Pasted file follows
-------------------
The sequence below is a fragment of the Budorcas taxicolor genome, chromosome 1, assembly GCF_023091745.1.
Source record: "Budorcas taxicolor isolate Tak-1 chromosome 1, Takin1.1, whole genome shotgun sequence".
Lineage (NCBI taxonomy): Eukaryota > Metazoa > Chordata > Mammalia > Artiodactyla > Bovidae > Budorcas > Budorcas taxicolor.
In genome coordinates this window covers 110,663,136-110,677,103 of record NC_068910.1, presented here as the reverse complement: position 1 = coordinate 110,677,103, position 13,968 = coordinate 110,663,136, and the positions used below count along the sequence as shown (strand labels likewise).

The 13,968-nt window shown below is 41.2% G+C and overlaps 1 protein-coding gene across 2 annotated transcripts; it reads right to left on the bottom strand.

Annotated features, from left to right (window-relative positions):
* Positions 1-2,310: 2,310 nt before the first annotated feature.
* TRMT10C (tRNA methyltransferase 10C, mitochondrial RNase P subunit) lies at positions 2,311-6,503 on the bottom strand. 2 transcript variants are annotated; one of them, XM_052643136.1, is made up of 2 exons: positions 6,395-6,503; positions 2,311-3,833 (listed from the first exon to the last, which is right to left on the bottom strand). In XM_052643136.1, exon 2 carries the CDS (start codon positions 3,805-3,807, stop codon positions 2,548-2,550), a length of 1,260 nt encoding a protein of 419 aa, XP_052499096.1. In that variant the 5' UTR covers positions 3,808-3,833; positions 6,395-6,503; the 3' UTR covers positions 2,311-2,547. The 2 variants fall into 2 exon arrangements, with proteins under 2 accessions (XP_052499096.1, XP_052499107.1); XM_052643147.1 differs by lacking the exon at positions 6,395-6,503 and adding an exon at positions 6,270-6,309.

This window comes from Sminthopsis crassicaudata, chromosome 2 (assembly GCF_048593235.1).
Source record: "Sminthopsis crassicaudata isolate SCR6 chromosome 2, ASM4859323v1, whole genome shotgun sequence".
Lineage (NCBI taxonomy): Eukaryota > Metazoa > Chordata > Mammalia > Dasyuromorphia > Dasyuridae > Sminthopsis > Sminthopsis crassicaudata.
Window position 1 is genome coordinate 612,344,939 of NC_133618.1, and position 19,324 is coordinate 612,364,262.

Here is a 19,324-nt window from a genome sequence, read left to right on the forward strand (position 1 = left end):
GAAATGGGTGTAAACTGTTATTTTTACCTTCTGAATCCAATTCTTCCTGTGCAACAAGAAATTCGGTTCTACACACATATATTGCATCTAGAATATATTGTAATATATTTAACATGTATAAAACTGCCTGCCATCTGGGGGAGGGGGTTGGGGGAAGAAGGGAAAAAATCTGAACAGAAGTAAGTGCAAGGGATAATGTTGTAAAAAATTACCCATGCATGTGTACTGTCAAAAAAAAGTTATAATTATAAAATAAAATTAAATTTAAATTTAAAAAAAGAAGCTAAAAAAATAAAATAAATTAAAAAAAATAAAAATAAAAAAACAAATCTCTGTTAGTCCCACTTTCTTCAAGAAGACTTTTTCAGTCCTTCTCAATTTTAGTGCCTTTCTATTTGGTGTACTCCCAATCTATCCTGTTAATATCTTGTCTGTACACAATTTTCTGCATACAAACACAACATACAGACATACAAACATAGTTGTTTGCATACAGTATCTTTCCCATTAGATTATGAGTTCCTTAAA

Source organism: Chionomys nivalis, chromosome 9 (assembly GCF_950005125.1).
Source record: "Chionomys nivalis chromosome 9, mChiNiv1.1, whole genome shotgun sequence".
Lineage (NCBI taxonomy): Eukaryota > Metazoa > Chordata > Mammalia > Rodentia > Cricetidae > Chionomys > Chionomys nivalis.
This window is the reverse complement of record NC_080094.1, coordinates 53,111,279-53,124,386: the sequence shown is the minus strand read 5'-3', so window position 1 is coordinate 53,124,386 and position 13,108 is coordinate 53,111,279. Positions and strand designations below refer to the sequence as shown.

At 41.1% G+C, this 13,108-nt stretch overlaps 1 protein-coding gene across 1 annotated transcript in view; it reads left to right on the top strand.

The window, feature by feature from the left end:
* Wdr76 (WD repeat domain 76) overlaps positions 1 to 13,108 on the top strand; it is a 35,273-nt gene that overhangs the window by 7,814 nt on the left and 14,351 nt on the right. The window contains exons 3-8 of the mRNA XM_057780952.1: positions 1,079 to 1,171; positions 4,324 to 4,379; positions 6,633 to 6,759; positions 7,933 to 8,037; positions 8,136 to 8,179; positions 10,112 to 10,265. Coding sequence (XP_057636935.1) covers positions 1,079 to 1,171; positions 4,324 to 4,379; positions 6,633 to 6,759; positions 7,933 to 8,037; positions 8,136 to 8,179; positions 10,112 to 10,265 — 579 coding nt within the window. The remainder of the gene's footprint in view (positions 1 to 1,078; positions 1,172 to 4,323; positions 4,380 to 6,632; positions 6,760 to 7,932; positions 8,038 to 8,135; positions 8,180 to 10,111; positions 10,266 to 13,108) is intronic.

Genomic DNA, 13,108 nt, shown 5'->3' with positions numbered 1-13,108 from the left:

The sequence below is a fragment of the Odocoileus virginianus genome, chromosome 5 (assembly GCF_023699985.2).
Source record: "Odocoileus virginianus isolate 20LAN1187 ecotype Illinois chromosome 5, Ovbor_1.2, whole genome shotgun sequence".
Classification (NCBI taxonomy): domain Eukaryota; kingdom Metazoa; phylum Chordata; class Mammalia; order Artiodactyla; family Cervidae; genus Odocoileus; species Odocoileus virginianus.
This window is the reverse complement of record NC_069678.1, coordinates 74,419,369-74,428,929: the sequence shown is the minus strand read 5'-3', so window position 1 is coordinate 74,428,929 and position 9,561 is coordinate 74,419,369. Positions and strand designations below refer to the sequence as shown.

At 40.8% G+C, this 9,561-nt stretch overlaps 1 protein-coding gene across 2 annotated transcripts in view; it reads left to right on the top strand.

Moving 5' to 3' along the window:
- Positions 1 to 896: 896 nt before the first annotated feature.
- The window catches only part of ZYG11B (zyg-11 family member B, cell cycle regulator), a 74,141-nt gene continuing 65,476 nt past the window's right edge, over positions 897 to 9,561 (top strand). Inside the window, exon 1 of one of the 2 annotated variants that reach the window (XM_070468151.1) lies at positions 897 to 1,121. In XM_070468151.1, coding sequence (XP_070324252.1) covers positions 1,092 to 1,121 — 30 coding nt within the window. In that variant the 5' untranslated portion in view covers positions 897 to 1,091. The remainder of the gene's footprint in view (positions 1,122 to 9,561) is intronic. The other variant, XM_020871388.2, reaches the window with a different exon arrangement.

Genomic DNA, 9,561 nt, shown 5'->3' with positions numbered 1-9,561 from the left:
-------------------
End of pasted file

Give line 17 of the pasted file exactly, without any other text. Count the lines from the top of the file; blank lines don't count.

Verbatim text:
Lineage (NCBI taxonomy): Eukaryota > Metazoa > Chordata > Mammalia > Rodentia > Cricetidae > Chionomys > Chionomys nivalis.